The Texas Water Development Board has estimated that water from a desalting plant will cost about $2,000 an acre-foot, roughly enough water to satisfy two or three families a year. The Guadalupe-Blanco River Authority, which supplies water for a fast-growing corridor between Austin and San Antonio, now sells water from the Canyon Lake reservoir for $125 an acre-foot.

Energy is the primary driver, accounting for as much as 70 percent of the operating costs of a seawater desalting plant, said Tom Pankratz, the Houston-based editor of the Water Desalination Report.

“In a number of places, desalination always has been too expensive,” he said. “But now the cost of developing conventional supplies is rising, making the cost of desalination more viable.”

The Guadalupe-Blanco River Authority would build the desalting facility with a power plant near Victoria, about 130 miles southwest of Houston. The power plant likely would be fueled by cheap and plentiful natural gas from the nearby Eagle Ford play, though the feasibility study also will look at renewable energy sources, such as solar and wind.

“The energy part of the equation has changed over the years,” said Les Shephard, director of the Texas Sustainable Energy Research Institute at the University of Texas at San Antonio, which will help the river authority on the project. “Now is a good time to look at natural gas.”

See here for previous blogging about desalinization. Most of what has been talked about so far has involved brackish water, of which there is plenty in Texas. It’s cheaper to process, since it’s not nearly as salty as seawater. I get the impression that things must be getting desperate if using water from the Gulf is looking like a viable option.

The Guadalupe-Blanco River Authority’s idea “seems awfully Herculean for what we need,” said Amy Hardberger, a water policy and law professor at St. Mary’s University in San Antonio. “It does not get to the heart of the matter.”

Hardberger said the river authority should look more closely at using water more efficiently before building a big desalting plant that could cost more than $1 billion. She is among those who are skeptical of the state’s projected needs, saying the estimate overstates demand by assuming each Texan will use the same amount per day in the future.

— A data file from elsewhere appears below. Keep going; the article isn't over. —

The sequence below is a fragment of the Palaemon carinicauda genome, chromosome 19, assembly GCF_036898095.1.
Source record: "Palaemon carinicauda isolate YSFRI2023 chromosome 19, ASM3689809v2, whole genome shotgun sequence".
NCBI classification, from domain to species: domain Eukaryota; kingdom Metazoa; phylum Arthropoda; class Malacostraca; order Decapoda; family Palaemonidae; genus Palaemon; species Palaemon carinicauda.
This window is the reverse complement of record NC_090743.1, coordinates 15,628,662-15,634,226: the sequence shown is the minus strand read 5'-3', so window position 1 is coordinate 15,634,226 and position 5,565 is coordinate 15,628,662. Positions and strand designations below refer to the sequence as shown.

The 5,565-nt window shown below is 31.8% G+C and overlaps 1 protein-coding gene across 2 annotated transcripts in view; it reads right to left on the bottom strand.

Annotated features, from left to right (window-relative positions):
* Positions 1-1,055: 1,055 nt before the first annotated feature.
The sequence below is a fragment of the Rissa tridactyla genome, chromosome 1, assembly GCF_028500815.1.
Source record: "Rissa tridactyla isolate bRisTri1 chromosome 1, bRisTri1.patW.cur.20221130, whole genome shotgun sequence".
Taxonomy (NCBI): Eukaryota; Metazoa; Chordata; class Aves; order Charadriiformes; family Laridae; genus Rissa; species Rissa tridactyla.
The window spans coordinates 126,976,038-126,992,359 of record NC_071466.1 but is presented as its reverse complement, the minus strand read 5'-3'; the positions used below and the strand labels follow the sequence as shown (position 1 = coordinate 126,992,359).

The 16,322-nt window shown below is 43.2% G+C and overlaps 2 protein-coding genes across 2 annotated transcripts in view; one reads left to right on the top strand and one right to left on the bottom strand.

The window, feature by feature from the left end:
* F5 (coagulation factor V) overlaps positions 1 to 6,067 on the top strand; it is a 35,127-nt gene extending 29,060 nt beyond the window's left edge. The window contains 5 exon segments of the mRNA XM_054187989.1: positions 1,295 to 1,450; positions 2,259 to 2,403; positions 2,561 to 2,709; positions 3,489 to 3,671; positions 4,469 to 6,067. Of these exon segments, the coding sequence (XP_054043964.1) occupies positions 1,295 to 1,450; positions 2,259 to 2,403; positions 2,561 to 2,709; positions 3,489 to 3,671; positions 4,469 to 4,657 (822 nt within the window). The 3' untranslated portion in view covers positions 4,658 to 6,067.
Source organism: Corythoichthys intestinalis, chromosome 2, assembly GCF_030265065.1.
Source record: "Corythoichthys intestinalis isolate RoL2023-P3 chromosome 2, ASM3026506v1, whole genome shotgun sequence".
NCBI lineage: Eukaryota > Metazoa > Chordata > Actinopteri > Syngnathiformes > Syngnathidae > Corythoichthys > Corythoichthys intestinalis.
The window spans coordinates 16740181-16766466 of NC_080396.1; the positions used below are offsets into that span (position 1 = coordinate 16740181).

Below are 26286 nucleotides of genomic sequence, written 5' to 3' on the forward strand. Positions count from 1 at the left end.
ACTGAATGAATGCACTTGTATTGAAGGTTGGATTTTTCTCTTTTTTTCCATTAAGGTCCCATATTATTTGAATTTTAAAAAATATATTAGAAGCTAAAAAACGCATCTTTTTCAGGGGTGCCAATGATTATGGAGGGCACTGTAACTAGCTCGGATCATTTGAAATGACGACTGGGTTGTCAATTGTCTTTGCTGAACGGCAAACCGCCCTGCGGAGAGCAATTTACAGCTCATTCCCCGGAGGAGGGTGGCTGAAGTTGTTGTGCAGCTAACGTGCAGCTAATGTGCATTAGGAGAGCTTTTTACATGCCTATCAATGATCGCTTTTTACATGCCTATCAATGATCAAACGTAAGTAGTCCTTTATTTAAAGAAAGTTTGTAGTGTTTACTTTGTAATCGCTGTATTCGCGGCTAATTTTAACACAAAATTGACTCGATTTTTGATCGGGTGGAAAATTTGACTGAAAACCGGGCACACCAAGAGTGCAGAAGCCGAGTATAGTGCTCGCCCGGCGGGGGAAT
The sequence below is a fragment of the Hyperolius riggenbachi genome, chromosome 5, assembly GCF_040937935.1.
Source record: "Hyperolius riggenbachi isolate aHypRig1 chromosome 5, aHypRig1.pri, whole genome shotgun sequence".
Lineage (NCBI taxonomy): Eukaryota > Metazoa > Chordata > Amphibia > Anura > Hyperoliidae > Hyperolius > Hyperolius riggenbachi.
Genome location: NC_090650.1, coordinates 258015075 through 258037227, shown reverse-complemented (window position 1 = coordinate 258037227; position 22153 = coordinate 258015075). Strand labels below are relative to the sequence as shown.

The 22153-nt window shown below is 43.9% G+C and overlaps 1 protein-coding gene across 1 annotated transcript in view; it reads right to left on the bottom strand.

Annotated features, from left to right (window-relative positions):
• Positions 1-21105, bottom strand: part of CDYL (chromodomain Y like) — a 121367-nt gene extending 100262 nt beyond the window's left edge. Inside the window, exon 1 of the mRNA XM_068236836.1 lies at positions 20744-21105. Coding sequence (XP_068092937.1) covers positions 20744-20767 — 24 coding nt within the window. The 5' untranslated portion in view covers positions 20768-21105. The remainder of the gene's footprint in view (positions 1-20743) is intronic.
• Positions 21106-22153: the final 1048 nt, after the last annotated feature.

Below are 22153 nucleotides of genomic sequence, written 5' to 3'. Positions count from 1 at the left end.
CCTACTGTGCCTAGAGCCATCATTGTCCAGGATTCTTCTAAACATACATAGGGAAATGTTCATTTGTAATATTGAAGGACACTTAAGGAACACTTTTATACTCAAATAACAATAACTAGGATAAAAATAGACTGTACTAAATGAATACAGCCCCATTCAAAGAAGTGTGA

Others are bullish on a brackish desalination. The groundwater is much less salty than seawater, so purifying it is much less expensive. The San Antonio Water System, for one, is building a $145 million desalting plant above the Wilcox Aquifer, about 30 miles south of the city.

There are 46 brackish desalination plants across Texas, with nearly 40 more facilities included in the state’s long-range water plan. The state holds 2.7 billion acre-feet of brackish groundwater, which is 150 times the amount of water Texans use each year, according to the state water board.

But West said the Gulf is more attractive than a salty aquifer because he can avoid the often nasty permitting fights with the special districts that oversee groundwater. What’s more, the river authority’s project is an important piece in an “all-of-the-above” water portfolio, especially with climate models showing Texas getting less rainfall as global temperatures keep rising.

See here for more on what San Antonio has done, and here for all my previous blogging on desalinization. I’m curious about putting a desalting plant in Victoria – wouldn’t you also need to build a big pipeline to get the water there in the first place as well? Most of the previous stuff I’ve seen on desalinization had to do with brackish water, which is found all over Texas, but in browsing my archives I didn’t see any indication of how much it cost to desalinate brackish water, so I don’t have a basis for comparison. I do agree with Prof. Hardberger that conservation has to be the first priority, as that is always the cheapest option, but in the long term I suspect desalinization will be a part of the equation. I don’t know how much of that will be Gulf water, though.

One thing I’ve yet to see mentioned in any story about desalinization is what to do with all the excess salt – technically, the brine water that is left over, which can be 15 to 25 percent of the intake, from what I can tell. If you take salty water and extract all the fresh water you can, you’re going to have to do something with the extra super salty residual water, right? Fortunately, the Sierra Club of Texas has done the heavy lifting on that, and you can read all about it here. If we’re going to go down this road – and I believe we are – we need to make sure we have sufficient environmental controls in place so that we don’t create bigger problems than the ones we’re trying to solve.